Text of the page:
The role of cohesin complex in subtelomeric gene silencing and cell wall maintenance

Dr. Deepash Kothiwal’s interview with Bio Patrika hosting “Vigyan Patrika”, a series of author interviews. Dr. Kothiwal completed his PhD with Prof. Shikha Laloraya at the Dept. of Biochemistry, Indian Institute of Science Bangalore, India. The main focus of his doctoral study was to investigate the role of cohesin in subtelomeric silencing and organization. Currently he is a postdoctoral research fellow in the lab of Dr. Stephen Buratowski at the Department of Biological Chemistry and Molecular Pharmacology, Harvard Medical School, USA. His research interest include regulation of gene expression. Deepash published his PhD research findings as first author in two articles: “A SIR-independent role for cohesin in subtelomeric silencing and organization” published in Proceedings of the National Academy of Sciences of the United States of America (2019) and “Cohesin dysfunction results in cell wall defects in budding yeast” published in Genetics (2020).

How would you explain your paper’s key results to the non-scientific community?

Genetic information is stored in chromosomes inside the cells; and for organisms to survive, this information must be accurately passed on through the generations. Cohesin is a protein complex involved in chromosome segregation and is critical for genome stability.

The ends of chromosomes are called telomeres. Genes present near telomeres are expressed at a lower level and changes in their expression level can lead to multiple diseases in humans, including muscular dystrophy. Our work in S.cerevisiae, a model organism, reveals a novel role of Cohesin in the regulation of gene expression at telomeres. We find that cohesin regulates gene expression by maintaining the chromatin structure, independent of its role in chromosome segregation. Furthermore, our work also shows that cohesin plays an important role in the maintenance of cell wall, the protective layer around yeast cells, by regulating the expression of cell wall related genes. Taken together, we have uncovered new, unanticipated functions of the cohesin complex and have shown how mutations can affect these functions and possibly lead to disease condition.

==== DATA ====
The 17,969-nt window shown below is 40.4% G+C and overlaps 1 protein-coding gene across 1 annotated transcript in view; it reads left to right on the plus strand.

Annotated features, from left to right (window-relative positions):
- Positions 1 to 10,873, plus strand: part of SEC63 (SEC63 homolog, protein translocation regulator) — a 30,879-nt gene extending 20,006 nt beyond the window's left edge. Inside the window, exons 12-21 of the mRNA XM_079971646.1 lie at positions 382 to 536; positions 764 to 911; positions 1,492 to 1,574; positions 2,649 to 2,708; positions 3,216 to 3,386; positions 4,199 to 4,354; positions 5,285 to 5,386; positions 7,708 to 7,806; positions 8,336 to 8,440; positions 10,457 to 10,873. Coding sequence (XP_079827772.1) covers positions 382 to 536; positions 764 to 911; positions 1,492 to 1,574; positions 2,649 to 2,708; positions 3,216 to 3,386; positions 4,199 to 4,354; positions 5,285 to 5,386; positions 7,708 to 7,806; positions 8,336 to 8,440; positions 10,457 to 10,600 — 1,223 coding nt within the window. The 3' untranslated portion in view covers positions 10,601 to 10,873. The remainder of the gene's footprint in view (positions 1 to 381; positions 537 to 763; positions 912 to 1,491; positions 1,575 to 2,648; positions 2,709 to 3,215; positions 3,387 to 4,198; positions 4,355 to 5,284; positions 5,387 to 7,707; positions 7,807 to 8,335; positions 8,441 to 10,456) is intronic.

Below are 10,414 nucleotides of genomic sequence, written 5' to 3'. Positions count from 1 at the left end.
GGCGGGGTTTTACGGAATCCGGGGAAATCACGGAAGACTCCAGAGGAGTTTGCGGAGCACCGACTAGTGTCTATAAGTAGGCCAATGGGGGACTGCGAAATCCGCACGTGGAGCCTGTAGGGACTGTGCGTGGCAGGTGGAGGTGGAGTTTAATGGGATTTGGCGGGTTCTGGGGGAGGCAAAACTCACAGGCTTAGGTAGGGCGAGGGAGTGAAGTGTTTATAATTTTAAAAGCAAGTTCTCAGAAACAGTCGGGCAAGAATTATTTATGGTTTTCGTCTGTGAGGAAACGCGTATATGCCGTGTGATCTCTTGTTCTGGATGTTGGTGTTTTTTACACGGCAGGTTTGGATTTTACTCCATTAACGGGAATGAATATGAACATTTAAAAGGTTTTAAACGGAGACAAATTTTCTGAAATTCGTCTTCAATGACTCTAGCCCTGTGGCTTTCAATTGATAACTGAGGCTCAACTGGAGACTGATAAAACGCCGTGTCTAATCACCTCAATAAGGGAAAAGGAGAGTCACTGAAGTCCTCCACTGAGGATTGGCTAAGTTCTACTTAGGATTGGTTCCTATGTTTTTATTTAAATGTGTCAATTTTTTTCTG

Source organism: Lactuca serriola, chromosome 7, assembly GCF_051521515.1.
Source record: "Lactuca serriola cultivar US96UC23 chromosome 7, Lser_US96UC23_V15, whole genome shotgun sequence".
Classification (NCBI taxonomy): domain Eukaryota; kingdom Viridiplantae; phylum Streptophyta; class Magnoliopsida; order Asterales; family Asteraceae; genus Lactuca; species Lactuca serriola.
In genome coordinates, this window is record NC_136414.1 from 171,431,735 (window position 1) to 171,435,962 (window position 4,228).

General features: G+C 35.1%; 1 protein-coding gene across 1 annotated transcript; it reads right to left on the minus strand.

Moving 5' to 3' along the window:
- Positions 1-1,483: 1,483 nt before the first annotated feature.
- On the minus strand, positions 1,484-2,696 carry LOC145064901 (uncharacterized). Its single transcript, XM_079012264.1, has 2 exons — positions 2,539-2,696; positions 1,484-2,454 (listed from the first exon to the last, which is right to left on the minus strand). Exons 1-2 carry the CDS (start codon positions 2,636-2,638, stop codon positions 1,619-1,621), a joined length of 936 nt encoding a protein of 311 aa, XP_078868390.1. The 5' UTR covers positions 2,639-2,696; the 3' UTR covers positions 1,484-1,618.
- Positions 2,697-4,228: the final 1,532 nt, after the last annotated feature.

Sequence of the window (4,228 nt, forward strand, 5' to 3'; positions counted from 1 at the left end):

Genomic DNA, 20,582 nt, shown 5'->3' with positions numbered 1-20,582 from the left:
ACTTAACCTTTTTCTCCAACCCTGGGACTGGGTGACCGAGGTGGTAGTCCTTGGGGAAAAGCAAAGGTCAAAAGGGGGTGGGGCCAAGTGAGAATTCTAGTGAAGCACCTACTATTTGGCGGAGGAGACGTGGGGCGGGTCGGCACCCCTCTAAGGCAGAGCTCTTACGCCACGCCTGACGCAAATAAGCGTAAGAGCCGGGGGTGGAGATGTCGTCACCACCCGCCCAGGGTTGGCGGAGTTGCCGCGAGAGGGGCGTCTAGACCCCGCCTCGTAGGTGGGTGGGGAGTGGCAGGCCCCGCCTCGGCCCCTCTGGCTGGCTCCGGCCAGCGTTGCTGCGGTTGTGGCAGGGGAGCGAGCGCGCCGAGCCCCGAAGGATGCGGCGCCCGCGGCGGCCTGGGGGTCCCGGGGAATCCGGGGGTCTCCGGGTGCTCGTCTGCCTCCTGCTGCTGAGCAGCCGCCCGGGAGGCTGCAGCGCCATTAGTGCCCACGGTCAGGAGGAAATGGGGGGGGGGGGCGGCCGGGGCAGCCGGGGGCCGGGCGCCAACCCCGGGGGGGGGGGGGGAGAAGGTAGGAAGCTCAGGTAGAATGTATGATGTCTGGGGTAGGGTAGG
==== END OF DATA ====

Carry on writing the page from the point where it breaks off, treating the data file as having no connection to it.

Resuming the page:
Figure 1. Schematic showing how different modes of DNA interactions are required for cohesin to perform its roles and how mutations affect human health.

What are the possible consequences of these findings for your research area?

Our study has contributed towards solving a long-standing puzzle about factors involved in the repression of the subtelomeric region, not overlapping with SIR-binding. In S.cerevisiae, telomeres exist in a heterochromatin-like structure and transcription within ~20 kb from telomeres is repressed, partly by the histone modifying SIR-complex, a phenomenon known as telomere position effect (TPE). Interestingly, extensive subtelomeric repressed domain lies outside the SIR-binding region, but the mechanism of silencing in this region was poorly understood. We have found that cohesin is required for the repression of subtelomeric genes; and importantly, this repression is independent of Sir proteins. This observation opens new avenues in the field, and it would be really interesting to study whether other factors involved in chromatin structure maintenance would also be required for this Sir-independent silencing.